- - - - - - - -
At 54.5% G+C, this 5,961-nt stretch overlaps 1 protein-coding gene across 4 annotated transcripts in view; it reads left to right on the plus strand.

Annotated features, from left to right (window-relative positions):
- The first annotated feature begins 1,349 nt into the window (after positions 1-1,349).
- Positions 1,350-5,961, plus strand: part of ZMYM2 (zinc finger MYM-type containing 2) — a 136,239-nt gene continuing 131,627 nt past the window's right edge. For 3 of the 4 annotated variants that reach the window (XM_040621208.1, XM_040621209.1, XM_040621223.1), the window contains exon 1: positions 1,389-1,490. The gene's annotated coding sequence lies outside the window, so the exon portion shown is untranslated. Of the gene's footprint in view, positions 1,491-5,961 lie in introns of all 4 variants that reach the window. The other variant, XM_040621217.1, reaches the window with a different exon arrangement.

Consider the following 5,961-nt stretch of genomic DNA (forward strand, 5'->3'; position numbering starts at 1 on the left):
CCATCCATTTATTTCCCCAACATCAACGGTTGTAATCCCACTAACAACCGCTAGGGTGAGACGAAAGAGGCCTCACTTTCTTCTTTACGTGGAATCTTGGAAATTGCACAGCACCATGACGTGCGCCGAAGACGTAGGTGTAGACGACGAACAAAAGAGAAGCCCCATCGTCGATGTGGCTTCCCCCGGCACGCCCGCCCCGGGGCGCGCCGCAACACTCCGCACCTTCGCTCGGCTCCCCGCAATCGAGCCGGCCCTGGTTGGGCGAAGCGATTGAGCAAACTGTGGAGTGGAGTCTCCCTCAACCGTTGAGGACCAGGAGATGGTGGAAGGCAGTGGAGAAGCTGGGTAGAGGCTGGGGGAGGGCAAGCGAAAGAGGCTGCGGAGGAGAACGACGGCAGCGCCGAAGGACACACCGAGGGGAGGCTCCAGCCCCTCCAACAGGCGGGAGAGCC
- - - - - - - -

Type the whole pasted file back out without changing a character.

At 54.5% G+C, this 5,961-nt stretch overlaps 1 protein-coding gene across 4 annotated transcripts in view; it reads left to right on the plus strand.

Annotated features, from left to right (window-relative positions):
- The first annotated feature begins 1,349 nt into the window (after positions 1-1,349).
- Positions 1,350-5,961, plus strand: part of ZMYM2 (zinc finger MYM-type containing 2) — a 136,239-nt gene continuing 131,627 nt past the window's right edge. For 3 of the 4 annotated variants that reach the window (XM_040621208.1, XM_040621209.1, XM_040621223.1), the window contains exon 1: positions 1,389-1,490. The gene's annotated coding sequence lies outside the window, so the exon portion shown is untranslated. Of the gene's footprint in view, positions 1,491-5,961 lie in introns of all 4 variants that reach the window. The other variant, XM_040621217.1, reaches the window with a different exon arrangement.

Consider the following 5,961-nt stretch of genomic DNA (forward strand, 5'->3'; position numbering starts at 1 on the left):
CCATCCATTTATTTCCCCAACATCAACGGTTGTAATCCCACTAACAACCGCTAGGGTGAGACGAAAGAGGCCTCACTTTCTTCTTTACGTGGAATCTTGGAAATTGCACAGCACCATGACGTGCGCCGAAGACGTAGGTGTAGACGACGAACAAAAGAGAAGCCCCATCGTCGATGTGGCTTCCCCCGGCACGCCCGCCCCGGGGCGCGCCGCAACACTCCGCACCTTCGCTCGGCTCCCCGCAATCGAGCCGGCCCTGGTTGGGCGAAGCGATTGAGCAAACTGTGGAGTGGAGTCTCCCTCAACCGTTGAGGACCAGGAGATGGTGGAAGGCAGTGGAGAAGCTGGGTAGAGGCTGGGGGAGGGCAAGCGAAAGAGGCTGCGGAGGAGAACGACGGCAGCGCCGAAGGACACACCGAGGGGAGGCTCCAGCCCCTCCAACAGGCGGGAGAGCC